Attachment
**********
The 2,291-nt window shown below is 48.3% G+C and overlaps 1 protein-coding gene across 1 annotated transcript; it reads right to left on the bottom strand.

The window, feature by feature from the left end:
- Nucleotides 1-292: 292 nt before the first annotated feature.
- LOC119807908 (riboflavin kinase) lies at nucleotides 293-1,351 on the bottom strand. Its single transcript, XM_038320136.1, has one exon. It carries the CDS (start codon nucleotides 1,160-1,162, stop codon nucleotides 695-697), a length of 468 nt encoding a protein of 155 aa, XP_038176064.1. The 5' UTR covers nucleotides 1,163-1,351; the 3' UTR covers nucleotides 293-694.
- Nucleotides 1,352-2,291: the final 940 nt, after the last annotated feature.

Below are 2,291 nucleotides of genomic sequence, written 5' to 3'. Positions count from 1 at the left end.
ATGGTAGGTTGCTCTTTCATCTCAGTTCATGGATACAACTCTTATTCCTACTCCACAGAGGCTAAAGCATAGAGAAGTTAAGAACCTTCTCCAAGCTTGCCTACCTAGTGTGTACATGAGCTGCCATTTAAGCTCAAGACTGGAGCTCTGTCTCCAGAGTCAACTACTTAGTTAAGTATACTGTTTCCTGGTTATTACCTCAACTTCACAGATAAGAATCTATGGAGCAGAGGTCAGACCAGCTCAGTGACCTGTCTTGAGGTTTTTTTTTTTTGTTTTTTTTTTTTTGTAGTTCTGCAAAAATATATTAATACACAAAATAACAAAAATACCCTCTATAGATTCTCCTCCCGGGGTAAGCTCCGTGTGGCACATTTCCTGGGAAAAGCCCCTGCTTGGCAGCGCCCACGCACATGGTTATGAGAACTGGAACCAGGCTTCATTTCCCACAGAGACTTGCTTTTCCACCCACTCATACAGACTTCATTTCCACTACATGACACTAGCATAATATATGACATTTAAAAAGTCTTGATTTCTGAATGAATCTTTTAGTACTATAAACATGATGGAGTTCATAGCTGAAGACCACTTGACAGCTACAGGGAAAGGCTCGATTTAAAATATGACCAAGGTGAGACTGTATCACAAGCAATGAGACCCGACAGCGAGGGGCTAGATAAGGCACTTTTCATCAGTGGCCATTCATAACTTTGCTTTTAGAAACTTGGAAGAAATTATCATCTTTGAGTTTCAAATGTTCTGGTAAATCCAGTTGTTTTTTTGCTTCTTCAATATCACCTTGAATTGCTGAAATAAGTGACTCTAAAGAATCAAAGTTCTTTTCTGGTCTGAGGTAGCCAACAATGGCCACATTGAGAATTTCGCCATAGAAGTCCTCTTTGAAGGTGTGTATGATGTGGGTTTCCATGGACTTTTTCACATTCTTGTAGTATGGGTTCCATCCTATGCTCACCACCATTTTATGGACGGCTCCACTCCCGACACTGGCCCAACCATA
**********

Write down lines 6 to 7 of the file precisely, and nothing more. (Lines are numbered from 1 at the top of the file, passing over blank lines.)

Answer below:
Below are 2,291 nucleotides of genomic sequence, written 5' to 3'. Positions count from 1 at the left end.
ATGGTAGGTTGCTCTTTCATCTCAGTTCATGGATACAACTCTTATTCCTACTCCACAGAGGCTAAAGCATAGAGAAGTTAAGAACCTTCTCCAAGCTTGCCTACCTAGTGTGTACATGAGCTGCCATTTAAGCTCAAGACTGGAGCTCTGTCTCCAGAGTCAACTACTTAGTTAAGTATACTGTTTCCTGGTTATTACCTCAACTTCACAGATAAGAATCTATGGAGCAGAGGTCAGACCAGCTCAGTGACCTGTCTTGAGGTTTTTTTTTTTTGTTTTTTTTTTTTTGTAGTTCTGCAAAAATATATTAATACACAAAATAACAAAAATACCCTCTATAGATTCTCCTCCCGGGGTAAGCTCCGTGTGGCACATTTCCTGGGAAAAGCCCCTGCTTGGCAGCGCCCACGCACATGGTTATGAGAACTGGAACCAGGCTTCATTTCCCACAGAGACTTGCTTTTCCACCCACTCATACAGACTTCATTTCCACTACATGACACTAGCATAATATATGACATTTAAAAAGTCTTGATTTCTGAATGAATCTTTTAGTACTATAAACATGATGGAGTTCATAGCTGAAGACCACTTGACAGCTACAGGGAAAGGCTCGATTTAAAATATGACCAAGGTGAGACTGTATCACAAGCAATGAGACCCGACAGCGAGGGGCTAGATAAGGCACTTTTCATCAGTGGCCATTCATAACTTTGCTTTTAGAAACTTGGAAGAAATTATCATCTTTGAGTTTCAAATGTTCTGGTAAATCCAGTTGTTTTTTTGCTTCTTCAATATCACCTTGAATTGCTGAAATAAGTGACTCTAAAGAATCAAAGTTCTTTTCTGGTCTGAGGTAGCCAACAATGGCCACATTGAGAATTTCGCCATAGAAGTCCTCTTTGAAGGTGTGTATGATGTGGGTTTCCATGGACTTTTTCACATTCTTGTAGTATGGGTTCCATCCTATGCTCACCACCATTTTATGGACGGCTCCACTCCCGACACTGGCCCAACCATA